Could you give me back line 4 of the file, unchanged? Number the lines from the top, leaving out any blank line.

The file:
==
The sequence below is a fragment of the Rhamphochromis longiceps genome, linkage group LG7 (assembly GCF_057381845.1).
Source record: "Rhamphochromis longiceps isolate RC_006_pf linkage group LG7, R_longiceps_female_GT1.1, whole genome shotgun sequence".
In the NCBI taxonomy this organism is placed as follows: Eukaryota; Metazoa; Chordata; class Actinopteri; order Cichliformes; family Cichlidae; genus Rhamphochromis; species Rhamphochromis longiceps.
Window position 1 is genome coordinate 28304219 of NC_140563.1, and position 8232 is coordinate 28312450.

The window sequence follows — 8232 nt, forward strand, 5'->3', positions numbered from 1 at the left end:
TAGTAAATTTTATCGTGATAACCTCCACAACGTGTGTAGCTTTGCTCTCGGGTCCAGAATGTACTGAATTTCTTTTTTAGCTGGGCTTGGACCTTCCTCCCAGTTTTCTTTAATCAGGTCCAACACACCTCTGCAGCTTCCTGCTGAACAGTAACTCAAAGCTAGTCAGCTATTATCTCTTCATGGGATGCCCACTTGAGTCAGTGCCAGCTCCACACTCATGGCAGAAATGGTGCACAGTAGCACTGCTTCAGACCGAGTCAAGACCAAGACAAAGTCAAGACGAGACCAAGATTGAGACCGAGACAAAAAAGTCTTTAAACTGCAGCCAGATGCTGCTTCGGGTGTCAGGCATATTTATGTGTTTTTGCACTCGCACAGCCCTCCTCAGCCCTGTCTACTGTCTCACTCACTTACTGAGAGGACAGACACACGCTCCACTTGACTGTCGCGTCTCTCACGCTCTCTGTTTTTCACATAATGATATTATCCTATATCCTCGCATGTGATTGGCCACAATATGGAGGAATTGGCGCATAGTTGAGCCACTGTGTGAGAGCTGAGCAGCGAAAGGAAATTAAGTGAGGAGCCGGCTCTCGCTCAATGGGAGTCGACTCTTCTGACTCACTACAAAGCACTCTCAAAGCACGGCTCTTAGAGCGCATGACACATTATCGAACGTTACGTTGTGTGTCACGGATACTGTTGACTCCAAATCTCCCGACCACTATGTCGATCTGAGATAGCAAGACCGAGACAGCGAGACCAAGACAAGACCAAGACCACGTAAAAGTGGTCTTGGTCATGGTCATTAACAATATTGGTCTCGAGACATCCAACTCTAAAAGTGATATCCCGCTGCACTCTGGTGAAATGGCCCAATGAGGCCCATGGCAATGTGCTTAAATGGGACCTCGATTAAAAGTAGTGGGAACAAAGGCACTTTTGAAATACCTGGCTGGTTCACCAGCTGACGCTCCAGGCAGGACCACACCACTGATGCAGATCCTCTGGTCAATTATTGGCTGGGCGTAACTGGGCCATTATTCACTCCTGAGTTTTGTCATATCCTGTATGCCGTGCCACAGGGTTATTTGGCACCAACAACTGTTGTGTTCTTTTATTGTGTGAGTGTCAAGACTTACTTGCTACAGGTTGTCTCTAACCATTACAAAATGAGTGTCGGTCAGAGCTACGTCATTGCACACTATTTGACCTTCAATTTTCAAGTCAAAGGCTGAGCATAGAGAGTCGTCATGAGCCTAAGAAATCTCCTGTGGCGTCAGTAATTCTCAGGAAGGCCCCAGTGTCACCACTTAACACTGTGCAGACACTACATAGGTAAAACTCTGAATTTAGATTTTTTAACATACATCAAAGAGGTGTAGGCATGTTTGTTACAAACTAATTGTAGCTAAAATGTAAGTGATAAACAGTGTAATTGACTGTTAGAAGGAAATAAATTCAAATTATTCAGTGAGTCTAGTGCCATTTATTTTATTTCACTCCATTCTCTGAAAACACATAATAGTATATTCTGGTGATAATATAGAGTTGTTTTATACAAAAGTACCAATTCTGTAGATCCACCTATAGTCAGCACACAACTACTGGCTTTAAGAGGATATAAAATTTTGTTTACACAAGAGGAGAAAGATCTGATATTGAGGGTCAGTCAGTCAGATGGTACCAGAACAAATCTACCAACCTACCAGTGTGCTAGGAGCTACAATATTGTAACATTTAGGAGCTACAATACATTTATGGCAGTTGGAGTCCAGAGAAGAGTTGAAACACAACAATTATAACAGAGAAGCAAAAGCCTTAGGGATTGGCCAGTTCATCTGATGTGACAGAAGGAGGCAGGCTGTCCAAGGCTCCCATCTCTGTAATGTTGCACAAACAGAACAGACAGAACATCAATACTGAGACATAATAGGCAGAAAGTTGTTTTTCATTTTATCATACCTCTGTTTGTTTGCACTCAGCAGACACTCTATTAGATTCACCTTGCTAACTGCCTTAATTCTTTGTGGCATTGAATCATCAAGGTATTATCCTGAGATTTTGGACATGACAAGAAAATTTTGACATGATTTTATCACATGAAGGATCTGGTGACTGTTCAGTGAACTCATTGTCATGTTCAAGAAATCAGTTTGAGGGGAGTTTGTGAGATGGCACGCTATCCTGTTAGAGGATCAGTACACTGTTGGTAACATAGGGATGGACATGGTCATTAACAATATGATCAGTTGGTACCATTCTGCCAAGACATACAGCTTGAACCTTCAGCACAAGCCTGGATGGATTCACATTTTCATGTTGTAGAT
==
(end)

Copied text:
Window position 1 is genome coordinate 28304219 of NC_140563.1, and position 8232 is coordinate 28312450.